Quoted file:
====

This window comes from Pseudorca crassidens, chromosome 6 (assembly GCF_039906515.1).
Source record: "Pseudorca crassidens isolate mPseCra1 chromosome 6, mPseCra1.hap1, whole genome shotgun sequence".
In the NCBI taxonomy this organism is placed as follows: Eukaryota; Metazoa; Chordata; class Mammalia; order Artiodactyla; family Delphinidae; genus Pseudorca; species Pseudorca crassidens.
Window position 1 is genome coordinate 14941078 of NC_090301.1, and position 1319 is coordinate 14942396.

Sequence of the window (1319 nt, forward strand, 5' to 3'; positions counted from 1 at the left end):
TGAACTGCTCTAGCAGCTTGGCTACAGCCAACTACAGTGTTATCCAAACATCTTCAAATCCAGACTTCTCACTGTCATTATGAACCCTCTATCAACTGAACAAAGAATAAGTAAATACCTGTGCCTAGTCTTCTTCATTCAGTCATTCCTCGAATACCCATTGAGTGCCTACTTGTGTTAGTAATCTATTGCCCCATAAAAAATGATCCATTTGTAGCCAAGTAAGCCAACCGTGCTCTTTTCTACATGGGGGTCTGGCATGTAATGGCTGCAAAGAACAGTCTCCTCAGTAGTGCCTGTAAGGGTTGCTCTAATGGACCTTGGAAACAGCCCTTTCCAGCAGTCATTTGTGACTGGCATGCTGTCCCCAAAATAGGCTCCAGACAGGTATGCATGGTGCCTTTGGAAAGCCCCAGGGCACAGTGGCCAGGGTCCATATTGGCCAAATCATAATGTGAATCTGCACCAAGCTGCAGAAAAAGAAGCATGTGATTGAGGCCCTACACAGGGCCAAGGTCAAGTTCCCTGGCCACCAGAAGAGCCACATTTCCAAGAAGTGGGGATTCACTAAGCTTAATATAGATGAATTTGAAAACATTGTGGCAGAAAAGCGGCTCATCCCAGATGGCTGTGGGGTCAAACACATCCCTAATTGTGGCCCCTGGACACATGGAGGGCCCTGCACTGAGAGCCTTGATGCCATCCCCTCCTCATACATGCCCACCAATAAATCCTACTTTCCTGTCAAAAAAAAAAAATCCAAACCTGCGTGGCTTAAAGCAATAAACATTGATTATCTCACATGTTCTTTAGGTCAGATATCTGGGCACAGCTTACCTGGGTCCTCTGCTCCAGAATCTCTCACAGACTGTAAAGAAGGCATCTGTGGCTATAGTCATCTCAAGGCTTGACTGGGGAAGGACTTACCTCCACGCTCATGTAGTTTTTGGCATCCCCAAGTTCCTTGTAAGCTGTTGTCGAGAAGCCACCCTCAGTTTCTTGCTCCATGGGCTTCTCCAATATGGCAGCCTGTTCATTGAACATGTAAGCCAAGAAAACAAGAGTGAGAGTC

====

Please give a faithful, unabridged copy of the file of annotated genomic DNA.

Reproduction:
This window comes from Pseudorca crassidens, chromosome 6 (assembly GCF_039906515.1).
Source record: "Pseudorca crassidens isolate mPseCra1 chromosome 6, mPseCra1.hap1, whole genome shotgun sequence".
In the NCBI taxonomy this organism is placed as follows: Eukaryota; Metazoa; Chordata; class Mammalia; order Artiodactyla; family Delphinidae; genus Pseudorca; species Pseudorca crassidens.
Window position 1 is genome coordinate 14941078 of NC_090301.1, and position 1319 is coordinate 14942396.

Sequence of the window (1319 nt, forward strand, 5' to 3'; positions counted from 1 at the left end):
TGAACTGCTCTAGCAGCTTGGCTACAGCCAACTACAGTGTTATCCAAACATCTTCAAATCCAGACTTCTCACTGTCATTATGAACCCTCTATCAACTGAACAAAGAATAAGTAAATACCTGTGCCTAGTCTTCTTCATTCAGTCATTCCTCGAATACCCATTGAGTGCCTACTTGTGTTAGTAATCTATTGCCCCATAAAAAATGATCCATTTGTAGCCAAGTAAGCCAACCGTGCTCTTTTCTACATGGGGGTCTGGCATGTAATGGCTGCAAAGAACAGTCTCCTCAGTAGTGCCTGTAAGGGTTGCTCTAATGGACCTTGGAAACAGCCCTTTCCAGCAGTCATTTGTGACTGGCATGCTGTCCCCAAAATAGGCTCCAGACAGGTATGCATGGTGCCTTTGGAAAGCCCCAGGGCACAGTGGCCAGGGTCCATATTGGCCAAATCATAATGTGAATCTGCACCAAGCTGCAGAAAAAGAAGCATGTGATTGAGGCCCTACACAGGGCCAAGGTCAAGTTCCCTGGCCACCAGAAGAGCCACATTTCCAAGAAGTGGGGATTCACTAAGCTTAATATAGATGAATTTGAAAACATTGTGGCAGAAAAGCGGCTCATCCCAGATGGCTGTGGGGTCAAACACATCCCTAATTGTGGCCCCTGGACACATGGAGGGCCCTGCACTGAGAGCCTTGATGCCATCCCCTCCTCATACATGCCCACCAATAAATCCTACTTTCCTGTCAAAAAAAAAAAATCCAAACCTGCGTGGCTTAAAGCAATAAACATTGATTATCTCACATGTTCTTTAGGTCAGATATCTGGGCACAGCTTACCTGGGTCCTCTGCTCCAGAATCTCTCACAGACTGTAAAGAAGGCATCTGTGGCTATAGTCATCTCAAGGCTTGACTGGGGAAGGACTTACCTCCACGCTCATGTAGTTTTTGGCATCCCCAAGTTCCTTGTAAGCTGTTGTCGAGAAGCCACCCTCAGTTTCTTGCTCCATGGGCTTCTCCAATATGGCAGCCTGTTCATTGAACATGTAAGCCAAGAAAACAAGAGTGAGAGTC